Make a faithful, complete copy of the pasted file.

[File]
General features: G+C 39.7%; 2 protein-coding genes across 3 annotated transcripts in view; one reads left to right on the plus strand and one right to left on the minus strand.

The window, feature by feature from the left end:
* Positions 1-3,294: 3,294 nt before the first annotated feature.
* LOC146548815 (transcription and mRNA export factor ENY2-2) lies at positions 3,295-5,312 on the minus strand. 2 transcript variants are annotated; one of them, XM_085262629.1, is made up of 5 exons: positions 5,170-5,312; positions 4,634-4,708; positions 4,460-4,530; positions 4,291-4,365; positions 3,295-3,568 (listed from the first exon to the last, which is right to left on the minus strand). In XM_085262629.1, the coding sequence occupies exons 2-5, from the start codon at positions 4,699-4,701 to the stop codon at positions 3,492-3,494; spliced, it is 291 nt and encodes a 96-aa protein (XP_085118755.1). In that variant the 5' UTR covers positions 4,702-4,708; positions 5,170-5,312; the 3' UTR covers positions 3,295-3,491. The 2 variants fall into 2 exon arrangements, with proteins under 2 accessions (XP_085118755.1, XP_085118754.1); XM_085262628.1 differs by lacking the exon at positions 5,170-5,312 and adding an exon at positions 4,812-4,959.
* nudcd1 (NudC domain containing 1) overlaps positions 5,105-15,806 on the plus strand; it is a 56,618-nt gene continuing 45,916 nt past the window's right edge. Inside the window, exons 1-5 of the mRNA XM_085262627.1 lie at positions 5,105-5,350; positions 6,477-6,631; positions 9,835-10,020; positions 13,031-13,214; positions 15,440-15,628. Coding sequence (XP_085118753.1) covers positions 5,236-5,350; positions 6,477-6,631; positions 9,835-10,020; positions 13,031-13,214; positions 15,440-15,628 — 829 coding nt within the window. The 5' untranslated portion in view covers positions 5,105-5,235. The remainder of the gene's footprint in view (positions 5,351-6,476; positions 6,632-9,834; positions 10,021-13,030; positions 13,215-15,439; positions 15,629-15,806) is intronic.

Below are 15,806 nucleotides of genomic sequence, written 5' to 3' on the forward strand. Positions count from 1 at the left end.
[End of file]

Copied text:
General features: G+C 39.7%; 2 protein-coding genes across 3 annotated transcripts in view; one reads left to right on the plus strand and one right to left on the minus strand.

The window, feature by feature from the left end:
* Positions 1-3,294: 3,294 nt before the first annotated feature.
* LOC146548815 (transcription and mRNA export factor ENY2-2) lies at positions 3,295-5,312 on the minus strand. 2 transcript variants are annotated; one of them, XM_085262629.1, is made up of 5 exons: positions 5,170-5,312; positions 4,634-4,708; positions 4,460-4,530; positions 4,291-4,365; positions 3,295-3,568 (listed from the first exon to the last, which is right to left on the minus strand). In XM_085262629.1, the coding sequence occupies exons 2-5, from the start codon at positions 4,699-4,701 to the stop codon at positions 3,492-3,494; spliced, it is 291 nt and encodes a 96-aa protein (XP_085118755.1). In that variant the 5' UTR covers positions 4,702-4,708; positions 5,170-5,312; the 3' UTR covers positions 3,295-3,491. The 2 variants fall into 2 exon arrangements, with proteins under 2 accessions (XP_085118755.1, XP_085118754.1); XM_085262628.1 differs by lacking the exon at positions 5,170-5,312 and adding an exon at positions 4,812-4,959.
* nudcd1 (NudC domain containing 1) overlaps positions 5,105-15,806 on the plus strand; it is a 56,618-nt gene continuing 45,916 nt past the window's right edge. Inside the window, exons 1-5 of the mRNA XM_085262627.1 lie at positions 5,105-5,350; positions 6,477-6,631; positions 9,835-10,020; positions 13,031-13,214; positions 15,440-15,628. Coding sequence (XP_085118753.1) covers positions 5,236-5,350; positions 6,477-6,631; positions 9,835-10,020; positions 13,031-13,214; positions 15,440-15,628 — 829 coding nt within the window. The 5' untranslated portion in view covers positions 5,105-5,235. The remainder of the gene's footprint in view (positions 5,351-6,476; positions 6,632-9,834; positions 10,021-13,030; positions 13,215-15,439; positions 15,629-15,806) is intronic.

Below are 15,806 nucleotides of genomic sequence, written 5' to 3' on the forward strand. Positions count from 1 at the left end.